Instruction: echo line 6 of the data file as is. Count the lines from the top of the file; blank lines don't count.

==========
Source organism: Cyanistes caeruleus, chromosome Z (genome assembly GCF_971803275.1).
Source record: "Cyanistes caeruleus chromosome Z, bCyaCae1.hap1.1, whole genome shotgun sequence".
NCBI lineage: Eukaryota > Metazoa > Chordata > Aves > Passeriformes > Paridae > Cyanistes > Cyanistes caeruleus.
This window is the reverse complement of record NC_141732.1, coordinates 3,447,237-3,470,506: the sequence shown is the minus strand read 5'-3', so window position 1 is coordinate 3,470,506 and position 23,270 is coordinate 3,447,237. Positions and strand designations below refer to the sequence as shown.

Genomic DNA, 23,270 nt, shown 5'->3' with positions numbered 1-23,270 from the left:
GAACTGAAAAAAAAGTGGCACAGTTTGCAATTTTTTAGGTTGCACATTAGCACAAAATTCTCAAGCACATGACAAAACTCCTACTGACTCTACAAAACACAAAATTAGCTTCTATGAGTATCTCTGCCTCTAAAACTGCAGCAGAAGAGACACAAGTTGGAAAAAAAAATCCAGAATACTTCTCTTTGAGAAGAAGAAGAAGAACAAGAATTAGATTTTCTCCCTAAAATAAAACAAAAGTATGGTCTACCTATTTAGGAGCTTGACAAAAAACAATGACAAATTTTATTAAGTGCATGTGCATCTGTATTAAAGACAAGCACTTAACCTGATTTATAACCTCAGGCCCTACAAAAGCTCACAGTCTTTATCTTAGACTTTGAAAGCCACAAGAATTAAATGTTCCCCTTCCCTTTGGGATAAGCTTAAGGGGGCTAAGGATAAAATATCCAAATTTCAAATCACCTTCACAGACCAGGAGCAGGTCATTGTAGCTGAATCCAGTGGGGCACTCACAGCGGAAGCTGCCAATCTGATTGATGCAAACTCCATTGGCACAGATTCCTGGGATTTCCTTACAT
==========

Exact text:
GAACTGAAAAAAAAGTGGCACAGTTTGCAATTTTTTAGGTTGCACATTAGCACAAAATTCTCAAGCACATGACAAAACTCCTACTGACTCTACAAAACACAAAATTAGCTTCTATGAGTATCTCTGCCTCTAAAACTGCAGCAGAAGAGACACAAGTTGGAAAAAAAAATCCAGAATACTTCTCTTTGAGAAGAAGAAGAAGAACAAGAATTAGATTTTCTCCCTAAAATAAAACAAAAGTATGGTCTACCTATTTAGGAGCTTGACAAAAAACAATGACAAATTTTATTAAGTGCATGTGCATCTGTATTAAAGACAAGCACTTAACCTGATTTATAACCTCAGGCCCTACAAAAGCTCACAGTCTTTATCTTAGACTTTGAAAGCCACAAGAATTAAATGTTCCCCTTCCCTTTGGGATAAGCTTAAGGGGGCTAAGGATAAAATATCCAAATTTCAAATCACCTTCACAGACCAGGAGCAGGTCATTGTAGCTGAATCCAGTGGGGCACTCACAGCGGAAGCTGCCAATCTGATTGATGCAAACTCCATTGGCACAGATTCCTGGGATTTCCTTACAT